Q: How do you personally manage the balance between performing managerial tasks versus your passion to be involved with the scientific work done in the lab?

A: Being able to separate emotion and passion from the business side of work is often difficult to do. I am a big proponent of full transparency. For difficult decision-making processes, such as changing focus on projects or not being able to buy equipment that will help with studies, being honest is the best policy. While it’s often difficult to have these conversations, people respond better to honesty and transparency.

Scientists or researchers often do not think of the lab as a business, so it is important that you are able to effectively communicate with them [about] why decisions are made.

“Knowing how people respond and being able to communicate with them on interpersonal levels is key to succeeding.”

Q: What is one of the hardest challenges you’ve faced so far in your career? What learnings did you take from it?

A: The hardest thing by far I have learned to do is mentor people right out of their PhD or master’s programs on what to expect in an industry setting. Often, these candidates come from different schools or universities with more relaxed rules and different ways of operating. I find this to be true especially when dealing with regulatory compliance issues or safety issues. Safety and compliance are two incredibly important topics that a lot of institutions do not do a good job of teaching. Making adjusting interactive, informative, and fun tends to make information stick better.

Q: What’s the best piece of management and/or leadership advice you can share with our readers?

A: Treat your people the way you want to be treated, don’t be afraid to get your hands dirty, and trust people. An old mentor of mine once told me, “You should always be willing to learn how to do the job above you and help with all the jobs that fall under you.” Leading by example is one of the most effective things you can do to build trust and help grow an effective organization.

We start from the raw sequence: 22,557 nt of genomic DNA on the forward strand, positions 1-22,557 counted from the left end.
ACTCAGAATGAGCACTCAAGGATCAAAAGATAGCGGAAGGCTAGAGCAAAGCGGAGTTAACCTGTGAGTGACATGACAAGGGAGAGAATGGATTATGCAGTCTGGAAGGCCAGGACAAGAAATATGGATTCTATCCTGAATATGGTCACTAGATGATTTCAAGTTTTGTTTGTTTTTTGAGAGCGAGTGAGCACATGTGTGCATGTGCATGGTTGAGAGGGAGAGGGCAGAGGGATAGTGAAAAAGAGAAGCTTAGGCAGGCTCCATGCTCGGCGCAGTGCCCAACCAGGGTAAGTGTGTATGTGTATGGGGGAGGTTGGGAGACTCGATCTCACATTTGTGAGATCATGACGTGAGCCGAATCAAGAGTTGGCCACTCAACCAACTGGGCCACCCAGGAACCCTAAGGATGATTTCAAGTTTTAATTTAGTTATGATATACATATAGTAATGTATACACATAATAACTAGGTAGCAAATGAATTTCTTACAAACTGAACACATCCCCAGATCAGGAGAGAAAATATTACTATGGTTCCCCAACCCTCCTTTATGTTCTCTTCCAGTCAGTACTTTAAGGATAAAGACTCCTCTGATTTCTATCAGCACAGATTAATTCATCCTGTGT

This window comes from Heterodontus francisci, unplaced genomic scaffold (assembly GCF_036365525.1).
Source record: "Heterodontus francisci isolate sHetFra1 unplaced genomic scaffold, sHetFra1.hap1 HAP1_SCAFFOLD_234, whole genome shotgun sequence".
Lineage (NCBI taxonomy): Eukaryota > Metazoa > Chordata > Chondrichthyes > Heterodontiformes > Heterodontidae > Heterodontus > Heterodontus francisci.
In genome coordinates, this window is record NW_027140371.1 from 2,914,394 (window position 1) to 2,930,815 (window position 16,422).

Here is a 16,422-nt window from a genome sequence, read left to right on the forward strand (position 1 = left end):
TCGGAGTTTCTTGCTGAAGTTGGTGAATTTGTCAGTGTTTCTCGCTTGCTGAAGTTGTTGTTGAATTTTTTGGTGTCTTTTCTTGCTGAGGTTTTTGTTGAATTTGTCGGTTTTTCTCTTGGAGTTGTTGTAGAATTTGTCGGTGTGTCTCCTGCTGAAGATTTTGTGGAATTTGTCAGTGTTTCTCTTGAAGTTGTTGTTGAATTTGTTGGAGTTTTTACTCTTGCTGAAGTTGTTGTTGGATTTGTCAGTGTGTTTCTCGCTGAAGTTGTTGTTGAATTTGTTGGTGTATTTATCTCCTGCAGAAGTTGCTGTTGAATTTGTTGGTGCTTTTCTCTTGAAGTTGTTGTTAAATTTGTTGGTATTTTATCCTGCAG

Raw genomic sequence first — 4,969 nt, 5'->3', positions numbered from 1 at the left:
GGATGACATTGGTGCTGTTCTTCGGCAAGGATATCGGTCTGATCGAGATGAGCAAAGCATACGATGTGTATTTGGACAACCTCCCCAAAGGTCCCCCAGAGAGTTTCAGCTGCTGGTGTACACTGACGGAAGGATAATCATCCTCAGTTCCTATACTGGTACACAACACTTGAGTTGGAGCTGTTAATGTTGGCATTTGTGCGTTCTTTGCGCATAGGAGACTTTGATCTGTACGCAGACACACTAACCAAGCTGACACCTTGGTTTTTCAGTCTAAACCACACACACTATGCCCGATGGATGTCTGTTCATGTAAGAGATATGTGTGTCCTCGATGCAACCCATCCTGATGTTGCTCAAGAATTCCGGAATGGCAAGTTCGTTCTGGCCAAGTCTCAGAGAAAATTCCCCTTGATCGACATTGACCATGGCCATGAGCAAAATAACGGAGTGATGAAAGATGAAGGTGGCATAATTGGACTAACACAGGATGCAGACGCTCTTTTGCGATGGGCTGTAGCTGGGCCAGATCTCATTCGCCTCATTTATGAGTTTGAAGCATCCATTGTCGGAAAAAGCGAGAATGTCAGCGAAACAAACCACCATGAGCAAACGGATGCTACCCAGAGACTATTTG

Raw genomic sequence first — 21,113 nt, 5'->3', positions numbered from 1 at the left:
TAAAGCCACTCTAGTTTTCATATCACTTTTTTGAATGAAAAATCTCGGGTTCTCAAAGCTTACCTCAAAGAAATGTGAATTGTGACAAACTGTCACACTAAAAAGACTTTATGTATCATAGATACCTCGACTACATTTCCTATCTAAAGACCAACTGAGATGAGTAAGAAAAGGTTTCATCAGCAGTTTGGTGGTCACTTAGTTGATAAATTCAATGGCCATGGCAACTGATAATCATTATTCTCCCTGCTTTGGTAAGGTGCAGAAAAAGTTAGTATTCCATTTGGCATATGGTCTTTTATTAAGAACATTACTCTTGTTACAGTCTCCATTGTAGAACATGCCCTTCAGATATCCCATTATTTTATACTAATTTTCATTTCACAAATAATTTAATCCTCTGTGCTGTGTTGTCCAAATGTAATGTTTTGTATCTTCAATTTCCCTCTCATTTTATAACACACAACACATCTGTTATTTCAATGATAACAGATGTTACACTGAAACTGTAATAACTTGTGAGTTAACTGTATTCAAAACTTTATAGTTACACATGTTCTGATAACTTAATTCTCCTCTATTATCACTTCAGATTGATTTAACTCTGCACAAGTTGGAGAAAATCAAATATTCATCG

Q: What do you hope to accomplish in the next few years in your role?
A: Short term, I plan on learning from my current manager and helping scale and grow this organization.

My overall goal for the next few years is to open a contract research organization and help scientists save lives and create good data.

I always tell my friends, when they have their big idea, call me and I can help you build something amazing.  

Anthony’s career journey:

I am the lab manager at a brand-new stealth mode biotech. I started my journey in life science at the University of Rhode Island where I studied pre-veterinary medicine. While in school, I joined the Army National Guard where I served for six years. Post-college, I worked for Charles River Laboratories working in GLP toxicology and later Pharmacokinetics. While at Charles River, I had the opportunity to sit through an acquisition of a smaller company and work on the team that helped integrate them into Charles River. It was after spending a lot of time with people who built and grew a company up to a successful organization that I realized I wanted to become a company builder.

I left Charles River for the startup world during the pandemic. I worked for a small company, LogicBio, that was later acquired by Alexion. I then found my way to LifeMine Therapeutics. At LifeMine, I helped mature the company from a small startup to an established biotech. I worked to establish better purchasing procedures, create a more robust EHS program, and build a small but extremely efficient operations team. In January of this year, I was presented the opportunity to help build a new company from the ground up and this is my current path (City Therapeutics).